A Thought on Eternity

E'er the foundations of the world were laid,
E'er kindling light th' Almighty word obey'd,
Thou wert: and when the subterraneous flame
Shall burst its prison, and devour this frame,
From angry heav'n when the keen lightning flies,
When fervent heat dissolves the melting skies,
Thou still shalt be; still, as thou wert before,
And know no change, when time shall be no more,
O endless thought! divine eternity!
Th' immortal soul shares but a part of thee;
For thou wert present when our life began,
When the warm dust shot up in breathing man.
Ah! what is life? with ills encompass'd round,
Amidst our hopes, Fate strikes the sudden wound:
To-day the statesman of new honour dreams,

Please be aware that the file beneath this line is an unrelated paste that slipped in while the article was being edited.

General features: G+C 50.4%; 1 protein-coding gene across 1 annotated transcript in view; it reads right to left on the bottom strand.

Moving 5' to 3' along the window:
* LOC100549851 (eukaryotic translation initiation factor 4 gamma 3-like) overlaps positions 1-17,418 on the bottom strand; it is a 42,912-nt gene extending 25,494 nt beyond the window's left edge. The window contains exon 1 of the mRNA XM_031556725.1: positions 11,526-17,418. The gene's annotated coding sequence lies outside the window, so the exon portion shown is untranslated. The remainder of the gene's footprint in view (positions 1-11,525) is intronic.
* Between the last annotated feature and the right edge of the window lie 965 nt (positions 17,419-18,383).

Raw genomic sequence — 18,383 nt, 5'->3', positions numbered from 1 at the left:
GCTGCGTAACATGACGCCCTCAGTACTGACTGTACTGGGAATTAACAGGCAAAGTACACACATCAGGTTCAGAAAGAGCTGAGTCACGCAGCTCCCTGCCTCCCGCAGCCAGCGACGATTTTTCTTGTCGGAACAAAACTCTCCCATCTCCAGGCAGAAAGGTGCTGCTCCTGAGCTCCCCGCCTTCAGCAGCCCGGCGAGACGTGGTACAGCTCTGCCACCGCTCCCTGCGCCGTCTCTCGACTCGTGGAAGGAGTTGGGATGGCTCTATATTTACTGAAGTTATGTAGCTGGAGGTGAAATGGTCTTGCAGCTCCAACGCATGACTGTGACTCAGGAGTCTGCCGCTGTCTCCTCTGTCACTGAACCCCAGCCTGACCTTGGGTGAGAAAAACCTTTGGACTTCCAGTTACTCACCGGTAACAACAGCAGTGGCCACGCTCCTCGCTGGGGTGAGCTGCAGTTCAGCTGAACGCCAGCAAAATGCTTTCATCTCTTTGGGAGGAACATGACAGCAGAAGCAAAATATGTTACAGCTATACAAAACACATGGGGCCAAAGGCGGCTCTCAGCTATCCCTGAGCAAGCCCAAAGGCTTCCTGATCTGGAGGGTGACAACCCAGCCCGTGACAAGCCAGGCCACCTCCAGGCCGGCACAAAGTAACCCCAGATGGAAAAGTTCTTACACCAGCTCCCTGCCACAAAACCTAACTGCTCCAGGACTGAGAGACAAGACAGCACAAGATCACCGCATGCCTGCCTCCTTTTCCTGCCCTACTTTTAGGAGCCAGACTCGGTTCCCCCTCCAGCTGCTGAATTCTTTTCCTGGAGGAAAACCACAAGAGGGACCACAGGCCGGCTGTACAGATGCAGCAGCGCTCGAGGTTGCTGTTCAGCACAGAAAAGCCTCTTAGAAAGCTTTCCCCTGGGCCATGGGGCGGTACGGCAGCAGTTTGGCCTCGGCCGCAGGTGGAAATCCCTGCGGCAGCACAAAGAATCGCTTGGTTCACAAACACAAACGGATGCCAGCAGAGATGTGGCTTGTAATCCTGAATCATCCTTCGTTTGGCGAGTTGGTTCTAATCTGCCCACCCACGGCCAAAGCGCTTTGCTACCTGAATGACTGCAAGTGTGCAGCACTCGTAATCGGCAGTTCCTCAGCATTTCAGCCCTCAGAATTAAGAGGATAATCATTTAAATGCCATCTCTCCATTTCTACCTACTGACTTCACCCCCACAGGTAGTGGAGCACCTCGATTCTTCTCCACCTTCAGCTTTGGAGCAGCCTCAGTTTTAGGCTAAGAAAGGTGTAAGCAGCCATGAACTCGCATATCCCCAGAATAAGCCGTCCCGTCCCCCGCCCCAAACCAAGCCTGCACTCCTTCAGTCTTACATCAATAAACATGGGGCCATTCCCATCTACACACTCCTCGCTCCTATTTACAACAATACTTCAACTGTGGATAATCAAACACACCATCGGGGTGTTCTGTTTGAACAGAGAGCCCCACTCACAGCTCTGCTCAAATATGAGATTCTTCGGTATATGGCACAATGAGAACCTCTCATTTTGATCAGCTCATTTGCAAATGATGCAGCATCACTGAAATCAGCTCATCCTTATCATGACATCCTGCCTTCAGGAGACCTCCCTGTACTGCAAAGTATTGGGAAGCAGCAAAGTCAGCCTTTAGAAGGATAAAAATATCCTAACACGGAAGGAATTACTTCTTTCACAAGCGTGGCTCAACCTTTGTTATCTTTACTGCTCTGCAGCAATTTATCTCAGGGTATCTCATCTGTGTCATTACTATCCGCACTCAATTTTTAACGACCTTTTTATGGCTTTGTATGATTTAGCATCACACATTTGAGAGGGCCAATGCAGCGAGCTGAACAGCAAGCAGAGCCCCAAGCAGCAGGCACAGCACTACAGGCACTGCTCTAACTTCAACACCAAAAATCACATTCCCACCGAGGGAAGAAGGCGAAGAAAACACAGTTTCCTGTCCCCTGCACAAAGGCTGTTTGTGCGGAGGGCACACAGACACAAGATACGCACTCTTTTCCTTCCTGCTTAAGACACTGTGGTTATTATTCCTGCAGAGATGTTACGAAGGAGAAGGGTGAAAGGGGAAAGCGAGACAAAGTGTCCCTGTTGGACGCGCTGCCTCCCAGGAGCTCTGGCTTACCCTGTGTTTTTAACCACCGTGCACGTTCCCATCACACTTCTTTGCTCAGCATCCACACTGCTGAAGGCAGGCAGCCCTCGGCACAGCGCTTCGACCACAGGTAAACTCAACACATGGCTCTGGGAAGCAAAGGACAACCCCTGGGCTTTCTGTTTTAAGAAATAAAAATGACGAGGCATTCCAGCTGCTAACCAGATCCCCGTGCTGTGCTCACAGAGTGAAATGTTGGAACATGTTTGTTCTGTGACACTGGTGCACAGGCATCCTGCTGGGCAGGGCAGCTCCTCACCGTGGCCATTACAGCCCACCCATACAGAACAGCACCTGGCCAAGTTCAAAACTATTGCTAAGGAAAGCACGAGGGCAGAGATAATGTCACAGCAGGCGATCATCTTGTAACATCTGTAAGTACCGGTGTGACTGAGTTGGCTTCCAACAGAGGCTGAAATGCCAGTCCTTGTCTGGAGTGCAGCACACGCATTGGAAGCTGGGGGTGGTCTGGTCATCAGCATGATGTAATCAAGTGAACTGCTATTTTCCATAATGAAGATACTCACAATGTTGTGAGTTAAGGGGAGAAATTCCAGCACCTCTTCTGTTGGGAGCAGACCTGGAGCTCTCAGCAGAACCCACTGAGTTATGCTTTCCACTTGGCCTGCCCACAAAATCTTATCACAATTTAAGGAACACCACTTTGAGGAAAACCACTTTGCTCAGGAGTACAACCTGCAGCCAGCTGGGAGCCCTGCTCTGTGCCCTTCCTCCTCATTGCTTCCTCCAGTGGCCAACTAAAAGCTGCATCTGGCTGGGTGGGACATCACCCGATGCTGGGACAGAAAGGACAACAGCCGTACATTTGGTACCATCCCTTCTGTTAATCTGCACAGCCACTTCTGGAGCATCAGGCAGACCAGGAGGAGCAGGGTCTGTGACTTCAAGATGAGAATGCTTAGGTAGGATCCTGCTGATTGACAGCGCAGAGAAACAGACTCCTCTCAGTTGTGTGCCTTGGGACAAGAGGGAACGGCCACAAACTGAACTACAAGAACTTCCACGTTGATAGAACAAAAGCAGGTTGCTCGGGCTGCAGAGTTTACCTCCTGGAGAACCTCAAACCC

To-morrow death destroys his airy schemes;
Is mouldy treasure in thy chest confin'd?
Think all that treasure thou must leave behind;
Thy heir with smiles shall view thy blazon'd herse,
And all thy hoards with lavish hand disperse.
Should certain fate th' impending blow delay,
Thy mirth will sicken and thy bloom decay;
Then feeble age will all thy nerves disarm,
No more thy blood its narrow channels warm.
Who then would wish to stretch this narrow span,
To suffer life beyond the date of man?
The virtuous soul pursues a nobler aim,
And life regards but as a fleeting dream:
She longs to wake, and wishes to get free,
To launch from earth into eternity.
For while the boundless theme extends our thought,
Ten thousand thousand rolling years are nought.
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